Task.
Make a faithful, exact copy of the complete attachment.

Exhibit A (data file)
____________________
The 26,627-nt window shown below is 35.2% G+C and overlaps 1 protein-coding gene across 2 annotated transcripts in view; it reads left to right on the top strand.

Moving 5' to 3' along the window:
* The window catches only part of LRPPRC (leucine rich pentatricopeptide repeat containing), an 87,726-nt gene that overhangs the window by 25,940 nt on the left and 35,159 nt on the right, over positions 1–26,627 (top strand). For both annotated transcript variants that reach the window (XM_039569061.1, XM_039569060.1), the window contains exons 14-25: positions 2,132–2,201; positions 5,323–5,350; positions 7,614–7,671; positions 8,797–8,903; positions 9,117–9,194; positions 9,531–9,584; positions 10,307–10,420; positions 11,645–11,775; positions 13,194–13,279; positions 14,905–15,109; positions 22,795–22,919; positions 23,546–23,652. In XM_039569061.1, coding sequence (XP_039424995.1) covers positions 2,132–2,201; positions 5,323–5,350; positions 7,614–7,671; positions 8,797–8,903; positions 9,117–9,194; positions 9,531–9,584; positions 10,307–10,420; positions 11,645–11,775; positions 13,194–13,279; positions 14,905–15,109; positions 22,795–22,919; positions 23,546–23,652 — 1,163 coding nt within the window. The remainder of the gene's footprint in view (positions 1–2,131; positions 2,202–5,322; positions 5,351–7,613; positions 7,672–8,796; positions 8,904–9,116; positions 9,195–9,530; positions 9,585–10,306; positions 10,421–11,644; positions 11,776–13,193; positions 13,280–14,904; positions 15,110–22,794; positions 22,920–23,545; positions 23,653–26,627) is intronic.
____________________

The 26,627-nt window shown below is 35.2% G+C and overlaps 1 protein-coding gene across 2 annotated transcripts in view; it reads left to right on the top strand.

Moving 5' to 3' along the window:
* The window catches only part of LRPPRC (leucine rich pentatricopeptide repeat containing), an 87,726-nt gene that overhangs the window by 25,940 nt on the left and 35,159 nt on the right, over positions 1–26,627 (top strand). For both annotated transcript variants that reach the window (XM_039569061.1, XM_039569060.1), the window contains exons 14-25: positions 2,132–2,201; positions 5,323–5,350; positions 7,614–7,671; positions 8,797–8,903; positions 9,117–9,194; positions 9,531–9,584; positions 10,307–10,420; positions 11,645–11,775; positions 13,194–13,279; positions 14,905–15,109; positions 22,795–22,919; positions 23,546–23,652. In XM_039569061.1, coding sequence (XP_039424995.1) covers positions 2,132–2,201; positions 5,323–5,350; positions 7,614–7,671; positions 8,797–8,903; positions 9,117–9,194; positions 9,531–9,584; positions 10,307–10,420; positions 11,645–11,775; positions 13,194–13,279; positions 14,905–15,109; positions 22,795–22,919; positions 23,546–23,652 — 1,163 coding nt within the window. The remainder of the gene's footprint in view (positions 1–2,131; positions 2,202–5,322; positions 5,351–7,613; positions 7,672–8,796; positions 8,904–9,116; positions 9,195–9,530; positions 9,585–10,306; positions 10,421–11,644; positions 11,776–13,193; positions 13,280–14,904; positions 15,110–22,794; positions 22,920–23,545; positions 23,653–26,627) is intronic.